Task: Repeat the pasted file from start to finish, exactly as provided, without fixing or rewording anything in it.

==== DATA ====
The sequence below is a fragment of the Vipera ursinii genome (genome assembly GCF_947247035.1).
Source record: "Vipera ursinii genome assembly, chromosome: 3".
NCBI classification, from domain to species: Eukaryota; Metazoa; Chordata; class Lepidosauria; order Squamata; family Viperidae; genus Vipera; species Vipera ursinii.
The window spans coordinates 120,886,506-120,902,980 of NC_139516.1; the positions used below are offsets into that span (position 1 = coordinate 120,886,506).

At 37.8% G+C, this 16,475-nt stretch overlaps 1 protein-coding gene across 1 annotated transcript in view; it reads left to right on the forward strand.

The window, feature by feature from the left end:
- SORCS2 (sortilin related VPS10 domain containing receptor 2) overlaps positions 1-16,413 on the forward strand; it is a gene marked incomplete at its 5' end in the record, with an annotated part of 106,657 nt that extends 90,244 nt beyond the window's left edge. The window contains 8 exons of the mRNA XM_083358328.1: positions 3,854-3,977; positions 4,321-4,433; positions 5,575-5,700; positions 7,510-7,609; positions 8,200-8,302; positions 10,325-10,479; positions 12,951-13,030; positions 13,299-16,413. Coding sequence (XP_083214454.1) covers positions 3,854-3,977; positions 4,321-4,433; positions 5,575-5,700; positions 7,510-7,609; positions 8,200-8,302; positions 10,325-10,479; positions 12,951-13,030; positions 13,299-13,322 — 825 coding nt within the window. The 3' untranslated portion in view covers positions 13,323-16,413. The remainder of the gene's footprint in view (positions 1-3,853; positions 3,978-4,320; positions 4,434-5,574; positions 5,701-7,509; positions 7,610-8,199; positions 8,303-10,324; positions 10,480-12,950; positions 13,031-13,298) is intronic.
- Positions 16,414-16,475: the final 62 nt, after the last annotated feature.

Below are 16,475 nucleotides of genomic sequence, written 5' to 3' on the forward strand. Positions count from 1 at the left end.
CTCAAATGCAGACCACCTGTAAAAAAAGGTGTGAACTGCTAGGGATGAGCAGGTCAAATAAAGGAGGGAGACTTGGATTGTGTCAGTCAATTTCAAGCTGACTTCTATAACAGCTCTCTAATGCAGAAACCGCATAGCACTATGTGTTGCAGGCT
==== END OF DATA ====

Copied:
The sequence below is a fragment of the Vipera ursinii genome (genome assembly GCF_947247035.1).
Source record: "Vipera ursinii genome assembly, chromosome: 3".
NCBI classification, from domain to species: Eukaryota; Metazoa; Chordata; class Lepidosauria; order Squamata; family Viperidae; genus Vipera; species Vipera ursinii.
The window spans coordinates 120,886,506-120,902,980 of NC_139516.1; the positions used below are offsets into that span (position 1 = coordinate 120,886,506).

At 37.8% G+C, this 16,475-nt stretch overlaps 1 protein-coding gene across 1 annotated transcript in view; it reads left to right on the forward strand.

The window, feature by feature from the left end:
- SORCS2 (sortilin related VPS10 domain containing receptor 2) overlaps positions 1-16,413 on the forward strand; it is a gene marked incomplete at its 5' end in the record, with an annotated part of 106,657 nt that extends 90,244 nt beyond the window's left edge. The window contains 8 exons of the mRNA XM_083358328.1: positions 3,854-3,977; positions 4,321-4,433; positions 5,575-5,700; positions 7,510-7,609; positions 8,200-8,302; positions 10,325-10,479; positions 12,951-13,030; positions 13,299-16,413. Coding sequence (XP_083214454.1) covers positions 3,854-3,977; positions 4,321-4,433; positions 5,575-5,700; positions 7,510-7,609; positions 8,200-8,302; positions 10,325-10,479; positions 12,951-13,030; positions 13,299-13,322 — 825 coding nt within the window. The 3' untranslated portion in view covers positions 13,323-16,413. The remainder of the gene's footprint in view (positions 1-3,853; positions 3,978-4,320; positions 4,434-5,574; positions 5,701-7,509; positions 7,610-8,199; positions 8,303-10,324; positions 10,480-12,950; positions 13,031-13,298) is intronic.
- Positions 16,414-16,475: the final 62 nt, after the last annotated feature.

Below are 16,475 nucleotides of genomic sequence, written 5' to 3' on the forward strand. Positions count from 1 at the left end.
CTCAAATGCAGACCACCTGTAAAAAAAGGTGTGAACTGCTAGGGATGAGCAGGTCAAATAAAGGAGGGAGACTTGGATTGTGTCAGTCAATTTCAAGCTGACTTCTATAACAGCTCTCTAATGCAGAAACCGCATAGCACTATGTGTTGCAGGCT